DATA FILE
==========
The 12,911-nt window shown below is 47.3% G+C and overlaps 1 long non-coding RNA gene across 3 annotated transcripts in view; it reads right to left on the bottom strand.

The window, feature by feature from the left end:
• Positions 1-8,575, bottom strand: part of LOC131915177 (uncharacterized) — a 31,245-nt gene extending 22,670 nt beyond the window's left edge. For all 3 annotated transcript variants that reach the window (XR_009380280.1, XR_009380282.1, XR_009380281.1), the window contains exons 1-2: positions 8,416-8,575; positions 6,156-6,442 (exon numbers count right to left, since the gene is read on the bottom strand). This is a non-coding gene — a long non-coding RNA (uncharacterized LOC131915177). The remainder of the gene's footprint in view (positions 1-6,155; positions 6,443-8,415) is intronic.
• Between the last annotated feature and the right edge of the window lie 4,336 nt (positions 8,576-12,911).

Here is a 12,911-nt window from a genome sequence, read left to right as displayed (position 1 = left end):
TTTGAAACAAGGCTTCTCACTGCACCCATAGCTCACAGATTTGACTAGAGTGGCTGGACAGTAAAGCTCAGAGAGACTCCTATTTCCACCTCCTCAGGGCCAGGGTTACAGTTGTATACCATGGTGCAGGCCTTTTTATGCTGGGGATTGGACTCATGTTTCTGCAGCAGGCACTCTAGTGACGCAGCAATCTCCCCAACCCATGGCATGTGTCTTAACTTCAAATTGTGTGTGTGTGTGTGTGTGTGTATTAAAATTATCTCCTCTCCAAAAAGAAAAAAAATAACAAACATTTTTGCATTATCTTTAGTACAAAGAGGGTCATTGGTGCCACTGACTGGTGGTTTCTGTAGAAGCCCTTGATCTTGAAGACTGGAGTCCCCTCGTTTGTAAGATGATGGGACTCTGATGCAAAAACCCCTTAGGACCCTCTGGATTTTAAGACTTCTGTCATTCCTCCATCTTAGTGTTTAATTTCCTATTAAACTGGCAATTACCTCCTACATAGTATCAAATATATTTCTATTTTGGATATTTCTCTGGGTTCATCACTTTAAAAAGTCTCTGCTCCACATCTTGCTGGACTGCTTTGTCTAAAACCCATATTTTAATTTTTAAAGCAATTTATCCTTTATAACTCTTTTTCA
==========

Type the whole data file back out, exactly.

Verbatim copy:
The 12,911-nt window shown below is 47.3% G+C and overlaps 1 long non-coding RNA gene across 3 annotated transcripts in view; it reads right to left on the bottom strand.

The window, feature by feature from the left end:
• Positions 1-8,575, bottom strand: part of LOC131915177 (uncharacterized) — a 31,245-nt gene extending 22,670 nt beyond the window's left edge. For all 3 annotated transcript variants that reach the window (XR_009380280.1, XR_009380282.1, XR_009380281.1), the window contains exons 1-2: positions 8,416-8,575; positions 6,156-6,442 (exon numbers count right to left, since the gene is read on the bottom strand). This is a non-coding gene — a long non-coding RNA (uncharacterized LOC131915177). The remainder of the gene's footprint in view (positions 1-6,155; positions 6,443-8,415) is intronic.
• Between the last annotated feature and the right edge of the window lie 4,336 nt (positions 8,576-12,911).

Here is a 12,911-nt window from a genome sequence, read left to right as displayed (position 1 = left end):
TTTGAAACAAGGCTTCTCACTGCACCCATAGCTCACAGATTTGACTAGAGTGGCTGGACAGTAAAGCTCAGAGAGACTCCTATTTCCACCTCCTCAGGGCCAGGGTTACAGTTGTATACCATGGTGCAGGCCTTTTTATGCTGGGGATTGGACTCATGTTTCTGCAGCAGGCACTCTAGTGACGCAGCAATCTCCCCAACCCATGGCATGTGTCTTAACTTCAAATTGTGTGTGTGTGTGTGTGTGTGTATTAAAATTATCTCCTCTCCAAAAAGAAAAAAAATAACAAACATTTTTGCATTATCTTTAGTACAAAGAGGGTCATTGGTGCCACTGACTGGTGGTTTCTGTAGAAGCCCTTGATCTTGAAGACTGGAGTCCCCTCGTTTGTAAGATGATGGGACTCTGATGCAAAAACCCCTTAGGACCCTCTGGATTTTAAGACTTCTGTCATTCCTCCATCTTAGTGTTTAATTTCCTATTAAACTGGCAATTACCTCCTACATAGTATCAAATATATTTCTATTTTGGATATTTCTCTGGGTTCATCACTTTAAAAAGTCTCTGCTCCACATCTTGCTGGACTGCTTTGTCTAAAACCCATATTTTAATTTTTAAAGCAATTTATCCTTTATAACTCTTTTTCA